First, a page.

The New Telecom Bill-5…Civil Penalties

Continued from the previous article

Continuing our discussion on the Draft Indian Telecom bill, let us discuss the rovisions regarding civil penalties under the Act.

Under Section 38, the Central Government may prescribe civil liabilities, including compensation payable by any person causing damage to telecommunication network or
telecommunication infrastructure, to the licensee or registered entity, as the case may
be, and the applicable penalties.

This section is the penalty that may be payable by a member  of public to the licensee for causing damage. One example would be when the cable network set up by a licensee is damaged either wilfully or by negligence by individuals or civic authorities like the road authorities, corporation authorities, electricity boards etc.

Otherwise the compensation if any payable to public by any service provider is to be covered under Section 33 for Spamming and Do Not Disturb violations. It appears that at present compensation payable to users for spamming etc or any damage caused to the subscribers say by radiation etc., is not fully addressed. It is left to be covered by other laws like IPC and perhaps by the upcoming amended ITA 2000 or data protection act.

It may be essential that the Government retains the ability to provide compensation to users by adding in Section 38  or under Section 33 so that instead of invoking compensation under ITA 2000 through an Adjudicator remedy can be in-built into this Act itself for any contravention.

The main part of the Act covers administration of the telecom industry and hence it addresses several issues of licensing formalities  and associated penalties for breach of licensing conditions.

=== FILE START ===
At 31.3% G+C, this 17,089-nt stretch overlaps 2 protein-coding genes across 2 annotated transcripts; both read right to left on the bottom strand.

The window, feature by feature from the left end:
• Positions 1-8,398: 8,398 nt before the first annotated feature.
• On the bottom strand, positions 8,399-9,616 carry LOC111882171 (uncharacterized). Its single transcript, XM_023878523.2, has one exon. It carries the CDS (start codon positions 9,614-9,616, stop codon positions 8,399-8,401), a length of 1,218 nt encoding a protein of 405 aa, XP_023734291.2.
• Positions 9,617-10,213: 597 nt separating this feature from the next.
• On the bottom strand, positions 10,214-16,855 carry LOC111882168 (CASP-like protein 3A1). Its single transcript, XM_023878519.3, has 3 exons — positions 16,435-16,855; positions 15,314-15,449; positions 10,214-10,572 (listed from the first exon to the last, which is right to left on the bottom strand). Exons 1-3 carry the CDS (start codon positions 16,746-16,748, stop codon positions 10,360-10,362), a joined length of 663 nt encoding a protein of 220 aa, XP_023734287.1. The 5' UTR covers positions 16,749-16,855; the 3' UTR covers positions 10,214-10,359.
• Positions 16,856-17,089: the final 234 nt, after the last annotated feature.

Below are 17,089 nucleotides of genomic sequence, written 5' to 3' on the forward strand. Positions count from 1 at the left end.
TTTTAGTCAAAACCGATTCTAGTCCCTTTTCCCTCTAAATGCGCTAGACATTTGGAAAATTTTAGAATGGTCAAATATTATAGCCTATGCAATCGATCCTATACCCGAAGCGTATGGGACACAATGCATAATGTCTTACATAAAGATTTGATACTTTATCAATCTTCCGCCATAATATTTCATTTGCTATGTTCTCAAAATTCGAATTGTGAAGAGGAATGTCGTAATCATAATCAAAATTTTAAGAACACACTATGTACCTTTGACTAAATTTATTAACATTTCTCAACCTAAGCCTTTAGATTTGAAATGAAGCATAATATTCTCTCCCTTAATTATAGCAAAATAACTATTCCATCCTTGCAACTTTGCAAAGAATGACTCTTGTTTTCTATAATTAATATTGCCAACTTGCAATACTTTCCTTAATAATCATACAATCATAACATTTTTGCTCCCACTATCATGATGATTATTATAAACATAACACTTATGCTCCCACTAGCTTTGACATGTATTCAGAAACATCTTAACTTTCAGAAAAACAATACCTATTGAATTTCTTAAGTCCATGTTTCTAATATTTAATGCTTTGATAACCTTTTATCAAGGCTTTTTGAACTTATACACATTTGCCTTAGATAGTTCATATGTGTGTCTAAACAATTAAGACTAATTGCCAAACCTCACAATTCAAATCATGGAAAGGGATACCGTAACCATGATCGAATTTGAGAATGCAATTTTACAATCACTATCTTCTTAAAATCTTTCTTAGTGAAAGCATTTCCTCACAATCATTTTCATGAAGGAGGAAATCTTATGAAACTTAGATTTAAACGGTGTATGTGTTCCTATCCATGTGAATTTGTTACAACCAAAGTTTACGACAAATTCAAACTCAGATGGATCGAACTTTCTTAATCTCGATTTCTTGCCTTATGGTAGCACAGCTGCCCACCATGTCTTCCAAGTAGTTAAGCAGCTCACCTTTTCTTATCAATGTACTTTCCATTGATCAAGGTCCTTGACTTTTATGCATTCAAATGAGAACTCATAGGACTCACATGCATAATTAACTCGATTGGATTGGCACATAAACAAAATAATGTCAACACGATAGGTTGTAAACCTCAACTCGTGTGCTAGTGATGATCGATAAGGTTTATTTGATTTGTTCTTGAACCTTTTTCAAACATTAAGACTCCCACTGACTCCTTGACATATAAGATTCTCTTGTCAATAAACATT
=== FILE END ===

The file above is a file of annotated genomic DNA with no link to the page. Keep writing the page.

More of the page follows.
Penalties  for breach of terms and conditions of a license are prescribed from “Written warning” in the case of non severe breaches to Rs 5 crore in respect of severe breaches.

The Act recommends use of ADR and intends to establish a suitable mechanism for mediation or arbitration or other forms of ADR.

The Central Government may also prescribe the procedure, the appropriate authority, the
appellate authority, and terms and conditions, including time period for resolution of
disputes, arising under the provisions of this chapter.

At present the TDSAT is the dispute resolution authority and it may continue with resolution before TDSAT being attempted through the ADR process.

…to be continued


1 The New Telecom Bill-1.. Recalling the old Communication Convergence Bill 2001
2 The New Telecom Bill-2: Structure of the Bill
3 The New Telecom Bill-3-User Focus
4 The New Telecom Bill-4-Offences
5 The New Telecom Bill-5…Civil Penalties
6 The New Telecom Bill-6 …Industry Regulation
7 New Telecom Bill-7: Spectrum as an Asset
8 The New Telecom Act-8: Right of Way



About Vijayashankar Na

Naavi is a veteran Cyber Law specialist in India and is presently working from Bangalore as an Information Assurance Consultant. Pioneered concepts such as ITA 2008 compliance, Naavi is also the founder of Cyber Law College, a virtual Cyber Law Education institution. He now has been focusing on the projects such as Secure Digital India and Cyber Insurance
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